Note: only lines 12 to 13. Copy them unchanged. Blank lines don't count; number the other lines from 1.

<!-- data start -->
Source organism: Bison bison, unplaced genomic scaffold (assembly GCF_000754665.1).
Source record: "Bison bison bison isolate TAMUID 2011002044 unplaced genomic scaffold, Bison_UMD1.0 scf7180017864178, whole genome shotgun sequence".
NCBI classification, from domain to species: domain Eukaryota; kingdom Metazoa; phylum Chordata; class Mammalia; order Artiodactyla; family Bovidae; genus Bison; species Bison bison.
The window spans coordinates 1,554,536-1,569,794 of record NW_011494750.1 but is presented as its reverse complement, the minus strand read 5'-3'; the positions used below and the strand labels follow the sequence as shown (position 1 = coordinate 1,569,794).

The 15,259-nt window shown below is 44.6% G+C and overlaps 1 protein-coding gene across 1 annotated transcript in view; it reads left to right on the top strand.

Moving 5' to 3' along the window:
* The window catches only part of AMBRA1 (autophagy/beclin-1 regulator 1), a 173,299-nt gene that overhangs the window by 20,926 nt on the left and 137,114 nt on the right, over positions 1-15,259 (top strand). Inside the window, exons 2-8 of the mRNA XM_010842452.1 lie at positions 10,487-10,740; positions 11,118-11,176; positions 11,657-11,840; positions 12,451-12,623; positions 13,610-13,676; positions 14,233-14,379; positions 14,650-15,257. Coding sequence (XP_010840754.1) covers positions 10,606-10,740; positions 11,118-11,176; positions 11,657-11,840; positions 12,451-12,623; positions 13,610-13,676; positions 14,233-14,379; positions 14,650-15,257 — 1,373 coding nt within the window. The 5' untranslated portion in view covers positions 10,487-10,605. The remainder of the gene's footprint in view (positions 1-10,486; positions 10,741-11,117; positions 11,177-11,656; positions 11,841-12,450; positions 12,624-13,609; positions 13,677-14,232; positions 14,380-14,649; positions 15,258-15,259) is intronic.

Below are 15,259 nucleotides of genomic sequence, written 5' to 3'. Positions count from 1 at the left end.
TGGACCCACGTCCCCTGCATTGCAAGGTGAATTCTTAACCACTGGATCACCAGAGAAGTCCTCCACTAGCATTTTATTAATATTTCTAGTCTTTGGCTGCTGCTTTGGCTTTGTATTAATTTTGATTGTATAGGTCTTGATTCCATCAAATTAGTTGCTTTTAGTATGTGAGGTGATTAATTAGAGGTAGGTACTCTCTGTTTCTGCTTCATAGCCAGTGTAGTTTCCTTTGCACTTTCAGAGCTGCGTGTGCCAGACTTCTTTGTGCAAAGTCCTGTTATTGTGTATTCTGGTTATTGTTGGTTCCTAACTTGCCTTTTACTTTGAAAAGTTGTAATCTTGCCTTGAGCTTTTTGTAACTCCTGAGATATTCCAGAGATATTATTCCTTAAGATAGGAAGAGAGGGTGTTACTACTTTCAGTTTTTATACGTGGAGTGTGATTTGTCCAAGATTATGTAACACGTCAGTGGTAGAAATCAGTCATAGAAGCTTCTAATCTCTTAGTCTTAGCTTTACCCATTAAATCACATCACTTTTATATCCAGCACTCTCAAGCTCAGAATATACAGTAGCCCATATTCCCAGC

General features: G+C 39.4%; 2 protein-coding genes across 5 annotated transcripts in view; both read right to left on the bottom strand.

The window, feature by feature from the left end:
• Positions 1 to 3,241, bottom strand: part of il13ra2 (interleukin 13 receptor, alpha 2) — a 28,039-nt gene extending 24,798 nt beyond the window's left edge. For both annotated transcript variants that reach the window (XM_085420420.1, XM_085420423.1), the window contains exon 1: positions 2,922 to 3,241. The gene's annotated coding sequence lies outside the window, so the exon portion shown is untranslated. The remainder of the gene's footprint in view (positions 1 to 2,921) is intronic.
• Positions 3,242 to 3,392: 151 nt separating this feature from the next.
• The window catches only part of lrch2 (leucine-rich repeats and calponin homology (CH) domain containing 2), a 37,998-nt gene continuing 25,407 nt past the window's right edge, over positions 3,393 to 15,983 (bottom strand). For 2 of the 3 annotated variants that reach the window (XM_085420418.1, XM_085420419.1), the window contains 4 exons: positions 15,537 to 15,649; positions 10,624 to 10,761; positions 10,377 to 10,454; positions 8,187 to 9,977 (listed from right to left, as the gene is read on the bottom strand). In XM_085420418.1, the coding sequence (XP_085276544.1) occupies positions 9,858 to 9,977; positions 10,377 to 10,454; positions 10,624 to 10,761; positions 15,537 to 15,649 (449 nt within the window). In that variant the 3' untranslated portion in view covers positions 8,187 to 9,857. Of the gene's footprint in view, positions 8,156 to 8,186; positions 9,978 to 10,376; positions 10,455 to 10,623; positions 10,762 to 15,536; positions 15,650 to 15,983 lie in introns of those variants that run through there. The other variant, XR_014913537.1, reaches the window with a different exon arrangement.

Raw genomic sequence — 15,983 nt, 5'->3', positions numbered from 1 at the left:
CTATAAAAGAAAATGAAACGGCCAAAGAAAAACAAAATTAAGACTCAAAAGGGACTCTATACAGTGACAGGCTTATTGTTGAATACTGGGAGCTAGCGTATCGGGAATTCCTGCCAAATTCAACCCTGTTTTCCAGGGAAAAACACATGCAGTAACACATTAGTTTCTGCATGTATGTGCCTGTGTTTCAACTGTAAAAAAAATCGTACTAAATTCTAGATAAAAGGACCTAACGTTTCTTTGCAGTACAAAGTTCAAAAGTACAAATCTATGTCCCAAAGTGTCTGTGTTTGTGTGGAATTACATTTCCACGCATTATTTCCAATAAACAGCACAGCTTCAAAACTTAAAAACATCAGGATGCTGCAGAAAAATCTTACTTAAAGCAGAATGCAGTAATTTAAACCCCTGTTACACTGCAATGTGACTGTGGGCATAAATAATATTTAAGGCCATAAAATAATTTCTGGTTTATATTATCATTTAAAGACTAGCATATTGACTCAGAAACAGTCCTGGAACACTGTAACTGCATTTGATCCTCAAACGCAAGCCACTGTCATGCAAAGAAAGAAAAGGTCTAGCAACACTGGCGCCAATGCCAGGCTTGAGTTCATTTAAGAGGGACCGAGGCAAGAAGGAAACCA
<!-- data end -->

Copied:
• Positions 1 to 3,241, bottom strand: part of il13ra2 (interleukin 13 receptor, alpha 2) — a 28,039-nt gene extending 24,798 nt beyond the window's left edge. For both annotated transcript variants that reach the window (XM_085420420.1, XM_085420423.1), the window contains exon 1: positions 2,922 to 3,241. The gene's annotated coding sequence lies outside the window, so the exon portion shown is untranslated. The remainder of the gene's footprint in view (positions 1 to 2,921) is intronic.
• Positions 3,242 to 3,392: 151 nt separating this feature from the next.